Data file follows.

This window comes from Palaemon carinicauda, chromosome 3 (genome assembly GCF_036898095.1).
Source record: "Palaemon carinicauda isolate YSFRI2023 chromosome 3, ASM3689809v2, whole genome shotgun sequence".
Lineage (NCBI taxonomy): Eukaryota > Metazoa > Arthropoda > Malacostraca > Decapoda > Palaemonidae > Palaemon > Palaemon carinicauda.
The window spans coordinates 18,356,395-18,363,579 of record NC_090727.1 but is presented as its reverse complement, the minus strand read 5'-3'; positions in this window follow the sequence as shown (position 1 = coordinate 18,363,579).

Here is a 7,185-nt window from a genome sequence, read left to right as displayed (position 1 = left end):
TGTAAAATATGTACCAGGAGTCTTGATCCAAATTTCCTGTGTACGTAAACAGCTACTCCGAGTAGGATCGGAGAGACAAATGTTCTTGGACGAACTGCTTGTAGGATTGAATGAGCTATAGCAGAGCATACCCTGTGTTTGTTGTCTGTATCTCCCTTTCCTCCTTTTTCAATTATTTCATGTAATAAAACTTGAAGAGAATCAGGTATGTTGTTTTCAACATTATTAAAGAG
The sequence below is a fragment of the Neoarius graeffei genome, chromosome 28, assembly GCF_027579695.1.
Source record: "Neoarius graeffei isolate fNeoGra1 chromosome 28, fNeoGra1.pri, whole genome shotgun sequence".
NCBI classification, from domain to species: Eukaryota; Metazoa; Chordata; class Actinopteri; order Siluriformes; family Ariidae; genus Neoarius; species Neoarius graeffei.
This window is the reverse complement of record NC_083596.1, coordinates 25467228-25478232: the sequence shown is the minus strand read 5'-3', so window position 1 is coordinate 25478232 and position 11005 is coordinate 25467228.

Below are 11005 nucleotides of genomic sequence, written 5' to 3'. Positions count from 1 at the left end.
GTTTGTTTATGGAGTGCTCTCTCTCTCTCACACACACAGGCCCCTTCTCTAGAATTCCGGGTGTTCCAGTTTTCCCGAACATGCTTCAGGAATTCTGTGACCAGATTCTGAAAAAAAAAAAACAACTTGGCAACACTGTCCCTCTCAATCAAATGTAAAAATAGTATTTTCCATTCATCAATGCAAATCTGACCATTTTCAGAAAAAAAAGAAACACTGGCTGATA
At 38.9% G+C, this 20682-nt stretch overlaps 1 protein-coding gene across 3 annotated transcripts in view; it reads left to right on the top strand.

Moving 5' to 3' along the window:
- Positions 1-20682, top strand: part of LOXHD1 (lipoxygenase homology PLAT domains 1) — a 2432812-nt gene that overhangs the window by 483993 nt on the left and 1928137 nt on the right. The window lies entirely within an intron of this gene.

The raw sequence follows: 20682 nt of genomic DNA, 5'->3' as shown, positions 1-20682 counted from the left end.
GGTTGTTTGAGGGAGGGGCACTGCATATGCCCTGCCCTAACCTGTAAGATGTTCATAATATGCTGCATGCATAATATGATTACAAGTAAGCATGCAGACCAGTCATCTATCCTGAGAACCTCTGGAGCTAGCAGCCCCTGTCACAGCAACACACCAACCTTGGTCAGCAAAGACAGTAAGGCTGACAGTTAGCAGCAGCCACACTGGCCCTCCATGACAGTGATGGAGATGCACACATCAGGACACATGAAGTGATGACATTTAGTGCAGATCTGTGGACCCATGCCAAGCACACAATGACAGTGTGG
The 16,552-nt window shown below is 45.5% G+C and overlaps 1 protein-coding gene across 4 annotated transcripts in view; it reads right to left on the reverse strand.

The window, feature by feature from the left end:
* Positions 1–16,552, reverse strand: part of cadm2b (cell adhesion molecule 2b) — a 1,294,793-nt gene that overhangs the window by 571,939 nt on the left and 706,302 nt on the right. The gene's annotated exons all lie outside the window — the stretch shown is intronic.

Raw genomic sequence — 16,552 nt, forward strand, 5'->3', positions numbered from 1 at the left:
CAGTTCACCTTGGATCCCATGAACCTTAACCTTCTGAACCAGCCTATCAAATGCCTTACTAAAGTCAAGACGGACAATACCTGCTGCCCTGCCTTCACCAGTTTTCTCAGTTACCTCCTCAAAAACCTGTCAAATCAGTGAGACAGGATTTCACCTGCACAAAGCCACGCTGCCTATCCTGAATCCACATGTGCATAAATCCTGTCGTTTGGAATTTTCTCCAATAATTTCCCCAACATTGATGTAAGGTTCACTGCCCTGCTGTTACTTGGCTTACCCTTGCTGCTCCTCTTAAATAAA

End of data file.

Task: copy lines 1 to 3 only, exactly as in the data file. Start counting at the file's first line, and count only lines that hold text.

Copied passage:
This window comes from Palaemon carinicauda, chromosome 3 (genome assembly GCF_036898095.1).
Source record: "Palaemon carinicauda isolate YSFRI2023 chromosome 3, ASM3689809v2, whole genome shotgun sequence".
Lineage (NCBI taxonomy): Eukaryota > Metazoa > Arthropoda > Malacostraca > Decapoda > Palaemonidae > Palaemon > Palaemon carinicauda.